The question, of course, is which message voters hear more—and which they wind up believing. In a recent piece in the National Journal written just before these new ads came out, Andrea Drusch observed that "the sex offender registry hasn't been the weapon that Republicans had hoped," at least not yet, and she suggests that the full-throated support of guys like Fountain is part of the reason why. One unnamed Republican operative claims there's more material on Ross from her time at the ACLU that hasn't been deployed yet, but let's see if this initial salvo gains traction first.
Wed, 28 Sep 2016 10:01:29 +0000Welcome to the Daily Kos Elections Live Digest, your liveblog of all of today's campaign news. Please note: This is a 2016 Democratic presidential primary-free zone. Wednesday, Sep 28, 2016 · 4:33:29 PM +00:00 · Jeff Singer AZ-01: On behalf of the DCCC, Global Strategies Group is out with a poll giving Democrat Tom O'Halleran a 45-38 lead over Republican Paul Babeu in Arizona’s 1st Congressional District. This sample has Hillary Clinton leading 46-43 in this open northern Arizona seat. Romney carried the seat 50-48 and polls consistently showing Donald Trump doing worse in Arizona, so the presidential result is plausible. 2012 Democratic Senate nominee Richard Carmona also won this seat 49-46 while he was losing statewide 49-46, so Clinton could very well take this district even if she doesn’t carry Arizona. An unreleased GSG poll from August also showed O'Halleran leading by 7 points (the actual toplines were not included in the memo). However, the poll says that while Babeu consolidated Republican voters in the ensuing month, he lost ground with independents. This is the first poll we’ve seen here, and we’ll see if Babeu or his allies respond with their own numbers. But interestingly, it doesn’t appear that GOP outside groups have reserved any airtime in this seat. According to our House reservations chart, DCCC and House Majority PAC have reserved a total of almost $3 million here, but the NRCC and Congressional Leadership Fund don’t seem to have booked a dime. At the end of August, O'Halleran held a $472,000 to $116,000 cash-on-hand lead, so it’s even more notable that Team Red seems to be leaving him to fend for himself right now. Early voting, which is very popular in Arizona, begins Oct. 12, so the clock is ticking. It’s very possible that Team Red has just decided that Babeu is not a good investment. As we’ve noted before, Babeu has a long list of scandals next to his name. Most seriously, a home video emerged a few months ago showing Babeu bragging about the abusive "discipline" he dished out to students at a school for at-risk youth he once ran in Massachusetts—after Babeu had long insisted he knew nothing about the mistreatment. The DCCC began airing ads against Babeu on this awful story in early September, while national Republicans have yet to adequately respond. We’ll see if Team Red gets involved here, but with early voting starting soon, they really can’t procrastinate much longer if they actually want to aid Babeu. Wednesday, Sep 28, 2016 · 5:12:40 PM +00:00 · Jeff Singer IA-01, IA-03: Loras College surveys both of Iowa’s competitive congressional races, and they give the GOP good news in both seats. In eastern Iowa’s 1st District, Republican Rep. Rod Blum leads Democrat Monica Vernon 45-38 even as Hillary Clinton takes this seat 42-33. In the Des Moines area 3rd, Republican Rep. David Young leads Democrat Jim Mowrer 46-36, while Clinton has a 42-38 edge here. This poll was conducted at the same time that Loras’ statewide survey found Clinton and Donald Trump deadlocked 38-38, but these polls were done separately. (The statewide poll had a sample size of 491, while each House survey had more than 300 respondents.) As we’ve noted in the past, Loras has produced some strange results since[...]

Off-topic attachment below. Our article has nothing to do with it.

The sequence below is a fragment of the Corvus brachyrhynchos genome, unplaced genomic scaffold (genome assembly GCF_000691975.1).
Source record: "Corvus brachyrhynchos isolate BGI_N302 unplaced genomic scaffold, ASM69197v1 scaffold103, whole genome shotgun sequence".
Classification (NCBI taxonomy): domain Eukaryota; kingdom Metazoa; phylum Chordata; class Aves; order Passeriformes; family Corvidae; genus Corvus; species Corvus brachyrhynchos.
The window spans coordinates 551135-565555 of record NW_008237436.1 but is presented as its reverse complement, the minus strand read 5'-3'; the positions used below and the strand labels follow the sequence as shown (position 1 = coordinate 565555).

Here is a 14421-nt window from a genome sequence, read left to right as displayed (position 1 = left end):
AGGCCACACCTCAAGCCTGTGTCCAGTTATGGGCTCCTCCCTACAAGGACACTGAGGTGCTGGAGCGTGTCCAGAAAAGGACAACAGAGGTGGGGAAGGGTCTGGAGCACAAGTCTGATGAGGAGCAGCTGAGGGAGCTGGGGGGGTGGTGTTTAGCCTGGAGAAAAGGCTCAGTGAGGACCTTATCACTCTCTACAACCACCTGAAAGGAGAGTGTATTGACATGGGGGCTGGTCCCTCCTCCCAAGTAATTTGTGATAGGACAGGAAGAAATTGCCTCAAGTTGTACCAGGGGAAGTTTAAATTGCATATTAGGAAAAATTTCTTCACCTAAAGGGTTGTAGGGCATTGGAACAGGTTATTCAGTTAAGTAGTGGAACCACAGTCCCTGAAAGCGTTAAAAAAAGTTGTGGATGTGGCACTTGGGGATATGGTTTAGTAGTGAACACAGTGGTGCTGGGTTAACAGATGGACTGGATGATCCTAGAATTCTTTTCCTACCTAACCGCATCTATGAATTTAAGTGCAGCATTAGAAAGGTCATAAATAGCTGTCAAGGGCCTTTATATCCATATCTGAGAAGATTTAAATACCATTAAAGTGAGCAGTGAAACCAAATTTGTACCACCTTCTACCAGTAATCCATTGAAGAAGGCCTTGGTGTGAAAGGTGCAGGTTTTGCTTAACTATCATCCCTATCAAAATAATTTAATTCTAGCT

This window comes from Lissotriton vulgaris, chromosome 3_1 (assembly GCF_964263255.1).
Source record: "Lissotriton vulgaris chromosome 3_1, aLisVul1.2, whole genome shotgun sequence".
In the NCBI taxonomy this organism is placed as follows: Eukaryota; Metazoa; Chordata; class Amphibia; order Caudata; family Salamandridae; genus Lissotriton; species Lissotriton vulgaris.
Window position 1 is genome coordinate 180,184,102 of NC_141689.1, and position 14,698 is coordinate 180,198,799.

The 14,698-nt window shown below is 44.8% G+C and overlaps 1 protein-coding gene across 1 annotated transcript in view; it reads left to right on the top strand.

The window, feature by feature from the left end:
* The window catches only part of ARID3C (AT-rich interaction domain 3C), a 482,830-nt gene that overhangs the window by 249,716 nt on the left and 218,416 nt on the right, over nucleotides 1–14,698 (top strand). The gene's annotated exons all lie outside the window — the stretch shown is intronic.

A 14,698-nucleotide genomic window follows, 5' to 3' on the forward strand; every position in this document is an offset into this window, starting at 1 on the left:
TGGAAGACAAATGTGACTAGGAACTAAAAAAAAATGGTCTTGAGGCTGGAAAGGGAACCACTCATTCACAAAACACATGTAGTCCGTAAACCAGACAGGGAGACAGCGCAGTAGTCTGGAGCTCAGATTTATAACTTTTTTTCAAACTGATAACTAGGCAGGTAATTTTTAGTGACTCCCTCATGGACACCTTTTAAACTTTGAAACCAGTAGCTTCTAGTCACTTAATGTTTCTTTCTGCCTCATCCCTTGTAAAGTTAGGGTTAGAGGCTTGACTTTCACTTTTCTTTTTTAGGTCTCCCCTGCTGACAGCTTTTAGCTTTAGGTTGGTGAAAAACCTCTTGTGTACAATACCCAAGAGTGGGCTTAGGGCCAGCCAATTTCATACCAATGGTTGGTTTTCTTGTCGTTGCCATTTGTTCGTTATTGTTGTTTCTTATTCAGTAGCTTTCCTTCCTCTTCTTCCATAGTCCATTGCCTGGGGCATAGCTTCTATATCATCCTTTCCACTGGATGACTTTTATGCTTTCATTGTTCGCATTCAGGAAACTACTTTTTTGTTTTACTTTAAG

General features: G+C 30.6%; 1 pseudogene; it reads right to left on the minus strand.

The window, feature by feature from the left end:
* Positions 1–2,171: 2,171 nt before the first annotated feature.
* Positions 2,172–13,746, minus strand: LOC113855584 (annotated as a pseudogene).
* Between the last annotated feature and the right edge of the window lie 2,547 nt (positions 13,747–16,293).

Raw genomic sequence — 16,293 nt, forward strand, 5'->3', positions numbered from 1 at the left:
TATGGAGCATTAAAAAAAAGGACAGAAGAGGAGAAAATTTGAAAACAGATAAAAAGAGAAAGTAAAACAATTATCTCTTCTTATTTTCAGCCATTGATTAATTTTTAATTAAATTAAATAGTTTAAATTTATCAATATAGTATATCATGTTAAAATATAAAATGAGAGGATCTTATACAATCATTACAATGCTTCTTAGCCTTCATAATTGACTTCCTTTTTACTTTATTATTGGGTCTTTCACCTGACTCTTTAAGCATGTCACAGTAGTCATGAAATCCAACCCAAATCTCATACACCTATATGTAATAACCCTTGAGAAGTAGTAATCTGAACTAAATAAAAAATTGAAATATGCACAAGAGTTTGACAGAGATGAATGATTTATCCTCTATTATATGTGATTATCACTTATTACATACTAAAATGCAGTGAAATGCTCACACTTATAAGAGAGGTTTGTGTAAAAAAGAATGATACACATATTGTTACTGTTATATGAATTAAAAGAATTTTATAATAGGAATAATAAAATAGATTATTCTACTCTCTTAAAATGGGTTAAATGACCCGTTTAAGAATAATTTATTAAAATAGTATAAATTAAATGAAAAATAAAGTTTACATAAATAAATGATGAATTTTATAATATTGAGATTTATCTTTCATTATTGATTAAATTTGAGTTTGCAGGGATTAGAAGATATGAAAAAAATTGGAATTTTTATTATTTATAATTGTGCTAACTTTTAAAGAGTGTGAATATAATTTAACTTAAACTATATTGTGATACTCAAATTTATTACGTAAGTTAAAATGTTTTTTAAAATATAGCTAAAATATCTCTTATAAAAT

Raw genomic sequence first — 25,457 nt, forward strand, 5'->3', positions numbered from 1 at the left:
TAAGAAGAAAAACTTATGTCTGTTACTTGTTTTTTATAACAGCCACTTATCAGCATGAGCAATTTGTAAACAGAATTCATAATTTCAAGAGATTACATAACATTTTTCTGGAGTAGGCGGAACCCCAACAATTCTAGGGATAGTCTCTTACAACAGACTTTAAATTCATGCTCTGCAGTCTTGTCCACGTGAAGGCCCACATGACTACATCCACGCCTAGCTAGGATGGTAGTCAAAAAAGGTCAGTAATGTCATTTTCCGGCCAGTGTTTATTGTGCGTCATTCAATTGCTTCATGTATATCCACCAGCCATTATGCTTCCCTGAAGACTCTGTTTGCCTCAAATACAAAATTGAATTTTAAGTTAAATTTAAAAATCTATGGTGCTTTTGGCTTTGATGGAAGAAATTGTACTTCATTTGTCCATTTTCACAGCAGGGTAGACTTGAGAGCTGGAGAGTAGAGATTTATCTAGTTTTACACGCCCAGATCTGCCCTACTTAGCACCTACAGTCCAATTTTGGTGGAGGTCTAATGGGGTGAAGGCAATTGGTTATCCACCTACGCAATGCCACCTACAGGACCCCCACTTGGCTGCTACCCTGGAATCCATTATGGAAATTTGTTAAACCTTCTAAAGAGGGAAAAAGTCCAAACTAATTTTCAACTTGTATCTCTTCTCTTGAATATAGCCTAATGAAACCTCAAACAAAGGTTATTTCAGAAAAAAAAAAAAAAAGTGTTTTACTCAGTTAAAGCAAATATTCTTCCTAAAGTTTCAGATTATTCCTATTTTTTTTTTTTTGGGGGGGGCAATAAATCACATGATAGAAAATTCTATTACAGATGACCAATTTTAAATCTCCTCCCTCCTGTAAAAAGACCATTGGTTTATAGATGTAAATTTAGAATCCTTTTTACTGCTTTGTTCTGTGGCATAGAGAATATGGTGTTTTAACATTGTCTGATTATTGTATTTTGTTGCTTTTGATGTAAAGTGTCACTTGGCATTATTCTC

Tue, 27 Sep 2016 23:47:47 +0000
When you're an inexperienced candidate whose main qualifications are raising huge sums of money from sketchballs and blowing shit up on camera, you're bound to make mistakes. But this screwup is particularly awful, even for Missouri Republican Eric Greitens.
The image above was shared on the Facebook page of Army veteran Robert Murphy, who stars in Greitens' newest TV ad as the grizzly voiced narrator of a diatribe against Democrat Chris Koster, Greitens' opponent in this November’s race for governor. But Murphy's social media preferences pretty much ensure that now he, rather than Koster, is going to be the story. And that ghastly "rape" meme was far from the only revolting piece of garbage Murphy's posted recently:
Other memes Murphy has re-posted in the past year announce, "No to gun control, Yes to Muslim control," and decry having to fear offending "some 7th Century Islamic goat humpers."
Several other memes falsely allege Obama is a Muslim who wasn't born in the United States, including one showing Obama's face on a "wanted" poster with the words: "Missing from Kenya."
Greitens' campaign responded by carping that "Robert Murphy fought for the media's right to write dumb gotcha stories, and for his own free speech right to say things that aren't politically correct, even things others, including Eric, don't agree with," which is the same thing as saying, "We don't really care that our surrogate trivialized rape." But as Kevin McDermott of the St. Louis Post-Dispatch notes, that kind of attitude didn't exactly help another Missouri Republican—a guy you all know named Todd Akin.
Tue, 27 Sep 2016 22:22:20 +0000
• CA-24: The NRCC argues that Democrat Salud Carbajal voted to raise other people’s taxes while failing to property pay his own.
• CA-26: In her first ad, Democratic Rep. Julia Brownley talks about her work helping military families.
• CA-52: In her first general election ad, Republican Denise Gitsham delivers some very vague statements about how career politics suck and she’s different. Gitsham used to work for Karl Rove, which of course she doesn’t mention in this spot, though she does declare that “San Diego needs a representative from the American side of the beltway.”